Gung Haggis & False Creek Women Dragon Boat Teams featured on French TV: Thalassa – Les Draqon Boats de False Creek au Vancouver

Thalassa, TV5 – cable 59 in Vancouver

Les Dragon Boats de False Creek: False Creek Women and Gung Haggis Dragon Boat teams featured worldwide on French TV.

Nothing beats the excitement of the dragon boats racing on False Creek in Vancouver for the Alcan Dragon Boat Festival in June, 2004.  Except maybe if you and your team is being filmed for a television show about dragon boats, and it will be shown world wide.  Oh – the show will be in french… and your french is tres mal… Oh – c'est la vie, je suis tres desolee.

In June, 2004, the film crew for the French public television production “Thalassa” came to Vancouver to film a story about dragon boats.  Director Anne Gouraud wanted to capture the intense competition of the world champion False Creek Women's team, and the cameraderie and multicultural nature of the recreational dragon boat team known as Gung Haggis Fat Choy.

The show opens with the picture of a paddle painted with Chinese characters, teams paddling on False Creek, and pictures of Vancouver Chinatown.  The narrator tells how Chinese came across the Pacific to settle in the port of Vancouver, despite the terrible racism perpetuated by the dominant white society.  A voice tells the story of how resentment by white people in Vancouver against the Chinese pioneers resulted in a white mob causing a riot in Vancouver Chinatown.

And thus opens this french language travelogue that features a stop in Vancouver, to demonstrate how the dragon boat festival, is used as a bridge to build harmony between two different cultures.  The history and tradition of dragon boats is captured in a Taoist tradition of “dotting they eyes” to “awaken” the dragons from their long sleep, as the festival takes place at the time of summer solstice.

I was fortunate to be chosen, to serve as an example of a recreational dragon boat team with my team, Gung Haggis Fat Choy, that I have developed and coached for 3 years.  For this team, I wanted to create a multicultural vision of inclusivity, a team that would share their cultural distinctions and enjoy their mutual enthusiasm through paddling dragon boats. 

It was exciting to watch this segment of the program Thalassa (which is Greek for “The Sea”).  5 months after we were filmed by the cameras, and about 8 months after I was first contacted.  It was great to see faces that I knew on the False Creek Women's team, faces from our Gung Haggis Fat Choy team, friends from other teams and festival staff that all helped create a wonderful lively atmostphere for racing. 

Anne Gouraud did a wonderful job capturing the stories of two very different yet very alike teams.  Andrea Dillon coaches the False Creek Women's team – a competitive team that has won medals at every World Championship they have ever entered.  In Vancouver and around the world, this team is legendary in dragon boat circles for their competitive nature and most of all their consistency to be at the top.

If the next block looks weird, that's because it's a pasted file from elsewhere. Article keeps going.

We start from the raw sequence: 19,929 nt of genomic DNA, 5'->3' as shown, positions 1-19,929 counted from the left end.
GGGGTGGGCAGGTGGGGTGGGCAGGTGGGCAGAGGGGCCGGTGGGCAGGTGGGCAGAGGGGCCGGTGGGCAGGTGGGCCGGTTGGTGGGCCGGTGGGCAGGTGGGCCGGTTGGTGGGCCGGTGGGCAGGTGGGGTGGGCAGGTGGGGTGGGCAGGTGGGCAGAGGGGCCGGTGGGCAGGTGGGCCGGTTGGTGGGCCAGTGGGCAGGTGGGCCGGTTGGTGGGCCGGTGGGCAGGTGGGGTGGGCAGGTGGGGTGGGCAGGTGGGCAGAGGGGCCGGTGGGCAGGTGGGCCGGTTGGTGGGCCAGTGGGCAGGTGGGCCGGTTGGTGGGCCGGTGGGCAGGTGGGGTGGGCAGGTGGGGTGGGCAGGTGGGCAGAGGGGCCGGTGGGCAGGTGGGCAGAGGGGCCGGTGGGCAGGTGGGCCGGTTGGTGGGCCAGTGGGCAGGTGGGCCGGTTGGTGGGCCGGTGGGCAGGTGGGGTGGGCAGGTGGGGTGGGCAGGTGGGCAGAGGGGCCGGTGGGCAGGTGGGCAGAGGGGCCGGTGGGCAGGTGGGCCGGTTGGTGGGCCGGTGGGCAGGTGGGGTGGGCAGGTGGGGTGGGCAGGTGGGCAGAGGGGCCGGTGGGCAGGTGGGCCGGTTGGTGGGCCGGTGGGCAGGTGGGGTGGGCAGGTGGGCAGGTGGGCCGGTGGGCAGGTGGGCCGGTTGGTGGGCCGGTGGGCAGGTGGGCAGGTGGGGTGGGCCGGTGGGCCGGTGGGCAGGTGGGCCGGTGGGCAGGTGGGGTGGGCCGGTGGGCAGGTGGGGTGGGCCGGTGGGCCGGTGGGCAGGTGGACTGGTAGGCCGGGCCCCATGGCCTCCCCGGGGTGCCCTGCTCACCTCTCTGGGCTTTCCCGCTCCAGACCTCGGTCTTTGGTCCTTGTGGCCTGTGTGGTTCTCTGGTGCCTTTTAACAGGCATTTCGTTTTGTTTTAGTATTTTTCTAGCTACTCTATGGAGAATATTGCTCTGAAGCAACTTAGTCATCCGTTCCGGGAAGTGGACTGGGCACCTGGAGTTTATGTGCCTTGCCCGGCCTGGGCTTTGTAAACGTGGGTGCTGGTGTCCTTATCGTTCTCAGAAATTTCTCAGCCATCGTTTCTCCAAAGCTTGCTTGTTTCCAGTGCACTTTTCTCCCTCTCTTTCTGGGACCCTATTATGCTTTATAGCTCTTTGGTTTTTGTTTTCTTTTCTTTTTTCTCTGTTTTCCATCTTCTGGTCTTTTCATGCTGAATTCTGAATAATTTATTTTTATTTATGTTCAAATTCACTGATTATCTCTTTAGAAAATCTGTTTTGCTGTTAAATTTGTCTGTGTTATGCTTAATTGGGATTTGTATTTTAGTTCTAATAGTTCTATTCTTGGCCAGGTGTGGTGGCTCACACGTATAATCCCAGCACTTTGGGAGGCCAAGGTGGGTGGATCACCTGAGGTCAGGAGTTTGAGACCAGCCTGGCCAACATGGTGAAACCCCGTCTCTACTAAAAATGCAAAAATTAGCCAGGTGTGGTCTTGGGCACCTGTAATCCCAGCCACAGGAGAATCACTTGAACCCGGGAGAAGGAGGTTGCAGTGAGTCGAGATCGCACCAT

Gung Haggis Fat Choy is designed to be a fun recreational team.  We did only 12 practices before the Alcan Dragon Boat Festival compared to the 30+ practices that competitive teams do.  For GHFC, the importance is on having fun, and expressing the joys of multicultural education through dragon boating and other activities.  It is a team tradition to visit the Dr. Sun Yat Sen Gardens on one of our last team practices.  We tour the Chinese Classical Gardens as an example of Yin and Yang, Harmony and Balance, and then to integrate these practices through a Tai Chi lesson, and then into our dragon boat practices.  The film crew captured our race day tai chi sessions in the Dr. Sun Yat Sen Park, as well as our race visualizations and special team building exercise – the one finger lift, where each person helps to raise a team mate's body by using only one finger.

The film uses me, Todd Wong, as a central figure to explain how East and West is integrated in Vancouver, and how multiculturalism is beneficial to society.  A scene shows me walking down a Chinatown street to enter the Happy Day Chinese Pharmacy, as I am diagnosed by a practitioner of Chinese Medicine.  She feels my pulse, and examines my Chi (life force) energy, then prescribes special herbs and minerals for which I later make into a tea.  The narration tells the story when I was stricken with a life-threatening cancer illness in 1989, I used Asian healing practices to help recover my health.  I do believe that an understanding of multiculturalism helped me to be more open to other ways of healing other than the Western allopathic traditions of germ theory. 

In the next day or so, I will try to create a transcript of the program to share with people.  This will be good for the GHFC team members who don't speak French, for the dragon boat community, and blog readers who can learn more about this wonderful sport called dragon boat racing that I seem to have devoted much of my life to over the past 11 years.

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